In his idiosyncratic account of the rise of Hollywood, Kenneth Anger elaborates on tabloid reports, scandal-filled trials and sensationalist gossip illustrated with a mix of studio portraits and snapshots, to describe a milieu corrupt through and through. Like particles trapped in an aggressive chemical solution, those who dwell in it are destroyed, or become irremediably tainted, in the image of those hopeful wannabes and ageing stars whose decline Anger recounts with sarcastic delight. Similarly, in Douglas Gordon’s defaced portraits of stars (a series entitled Self Portraits of You + Me), the idealised picture of glamour is wrecked: the impeccably lit and composed photographs are vandalized, eyes, mouths, and sometimes the whole face burnt, the gaping holes sealed with mirrors, in a violent gesture of artistic appropriation. Gordon’s work stresses the fusion of the photographic medium’s materiality and the subject’s corporeality, shifting the emphasis away from interpretation to allow instead for the work to testify to its own visceral impact.
In this paper I propose to take a mediology-inflected approach to corruption. As a narrative form, film is host to endless stories of corruption. At the same time, as a time-based medium and as a form of “embalmment”, as well as in its transformation from analog to digital medium, it is particularly apt at exemplifying or, on the contrary, at denying the inevitability of decay. My intervention will underscore the ways in which the combined material, technical and aesthetic dimensions of film both determine and are determined by the circulation of cultural and ideological constructs around notions of corruption and impurity. Looking at mainstream as well as art and experimental films, I will identify some of the ways in which corruption, as combined subject matter and form, both reflects and debunks cultural norms. I will then focus on the particular example of the so-called “white trash” in cinema, looking at the complex nexus of embodiment (and in particular, its incarnation through the female body) and genre and medium (im)purity, that its presence brings forth.
The US, Corruption, and Hollywood: Examining the Work of the Government-Entertainment Complex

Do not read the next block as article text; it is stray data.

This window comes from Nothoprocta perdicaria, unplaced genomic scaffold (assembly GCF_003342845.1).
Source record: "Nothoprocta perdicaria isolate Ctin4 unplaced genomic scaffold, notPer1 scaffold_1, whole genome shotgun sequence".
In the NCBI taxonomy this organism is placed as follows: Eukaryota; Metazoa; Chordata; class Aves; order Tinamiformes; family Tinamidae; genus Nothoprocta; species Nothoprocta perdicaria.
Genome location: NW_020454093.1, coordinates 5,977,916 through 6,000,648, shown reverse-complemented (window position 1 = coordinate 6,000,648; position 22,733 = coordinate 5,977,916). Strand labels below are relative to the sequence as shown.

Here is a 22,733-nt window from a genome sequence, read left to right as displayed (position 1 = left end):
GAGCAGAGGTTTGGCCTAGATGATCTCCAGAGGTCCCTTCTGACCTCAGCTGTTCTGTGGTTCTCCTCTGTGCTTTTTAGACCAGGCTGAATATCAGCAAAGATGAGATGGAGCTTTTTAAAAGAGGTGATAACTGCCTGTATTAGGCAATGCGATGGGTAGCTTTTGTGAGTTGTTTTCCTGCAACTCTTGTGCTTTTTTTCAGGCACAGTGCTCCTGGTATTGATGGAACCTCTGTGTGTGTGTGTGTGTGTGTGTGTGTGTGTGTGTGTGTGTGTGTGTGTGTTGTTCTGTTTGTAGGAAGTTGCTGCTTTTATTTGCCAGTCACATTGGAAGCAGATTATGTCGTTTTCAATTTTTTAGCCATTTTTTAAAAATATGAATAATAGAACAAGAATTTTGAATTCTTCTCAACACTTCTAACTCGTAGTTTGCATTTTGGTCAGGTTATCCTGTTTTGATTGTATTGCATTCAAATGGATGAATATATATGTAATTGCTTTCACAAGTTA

Almost all major government agencies in the United States employ entertainment liaison officers. Their primary job is to educate and positively influence the public’s perception of their agency by working with Hollywood creators, with the most powerful actors being the Department of Defense, the CIA, and the FBI. As David Robb, author of Operation Hollywood, writes, the government-entertainment complex proves to be a mutually beneficial relationship. For example, the Pentagon has what Hollywood wants, which is access to expensive hardware, such as aircraft carriers, submarines, and tanks at cut-rate prices, while Hollywood has what the Pentagon wants: access to millions of eyeballs and potential recruits. Undoubtedly, the government-entertainment complex at times proves helpful, working to educate the public about important issues, an agency’s function, and helping writers to enhance the accuracy of its dialogue, plot lines, and character depictions. Too often, however, this relationship also corrupts. It corrupts the truth, and it involves dishonest conduct by those in power. What are some examples of the government’s corruption of the truth in major media productions? Why is the government’s influence in Hollywood less than transparent? And does the U.S. government’s relationship with Hollywood amount to payola – a frequent form of corruption employed in the media industries? Find out the answers to these questions and much more in this keynote address.